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Let us now consider a simple form for the function p, a parabola (or paraboloid in higher dimensions) as in Equation 6.3. (6.3)

In the above, the parabola contains a maximum which is the scalar value k. It also contains a locus for the maximum which is (an element in n-dimensional Euclidean space). Finally, it contains a shape parameter, (or in 1 dimension) which is a symmetric positive semi-definite matrix. There are simpler forms for the bound p (such as a constant or linear function) however the above bound is flexible because it has a single arbitrary maximum, k, at an arbitrary locus, . In addition, the maximization of a quadratic bound is straightforward and the maximization of a sum of quadratic bounds involves only linear computation. In addition, unlike variational bounds, the bounding principles used here do not necessarily come from the dual functions (i.e. linear tangents for logarithms, etc.) and are always concave paraboloids which are easy to manipulate and differentiate  . Higher order functions and other forms which may be more flexible than quadratics are also usually more difficult to maximize.    Next: Maximizing with Bounds: Beyond Up: Bounding for Optimization Previous: Bounding for Optimization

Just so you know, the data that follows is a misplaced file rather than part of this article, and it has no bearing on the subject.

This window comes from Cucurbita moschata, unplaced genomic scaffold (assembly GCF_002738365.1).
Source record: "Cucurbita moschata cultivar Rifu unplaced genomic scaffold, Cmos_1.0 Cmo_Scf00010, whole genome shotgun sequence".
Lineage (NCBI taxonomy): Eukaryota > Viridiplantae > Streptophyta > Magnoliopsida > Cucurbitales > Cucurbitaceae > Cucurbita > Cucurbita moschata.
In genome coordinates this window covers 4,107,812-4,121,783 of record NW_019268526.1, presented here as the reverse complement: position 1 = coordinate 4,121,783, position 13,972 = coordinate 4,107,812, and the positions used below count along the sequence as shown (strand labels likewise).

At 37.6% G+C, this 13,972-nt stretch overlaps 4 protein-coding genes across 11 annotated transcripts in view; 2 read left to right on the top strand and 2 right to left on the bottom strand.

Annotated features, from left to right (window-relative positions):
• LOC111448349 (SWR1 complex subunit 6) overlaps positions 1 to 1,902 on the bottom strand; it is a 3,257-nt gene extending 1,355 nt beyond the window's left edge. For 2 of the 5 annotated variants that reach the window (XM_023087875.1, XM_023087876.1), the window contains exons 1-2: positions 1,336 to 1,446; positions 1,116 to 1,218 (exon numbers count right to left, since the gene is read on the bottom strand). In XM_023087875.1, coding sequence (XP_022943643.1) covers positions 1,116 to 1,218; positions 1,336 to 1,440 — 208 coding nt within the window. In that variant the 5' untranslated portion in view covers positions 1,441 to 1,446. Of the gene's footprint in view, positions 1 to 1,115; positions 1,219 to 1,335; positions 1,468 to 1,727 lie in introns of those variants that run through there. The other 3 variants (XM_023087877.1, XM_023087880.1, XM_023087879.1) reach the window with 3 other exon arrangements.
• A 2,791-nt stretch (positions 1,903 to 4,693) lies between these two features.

Tony Jebara
1999-09-15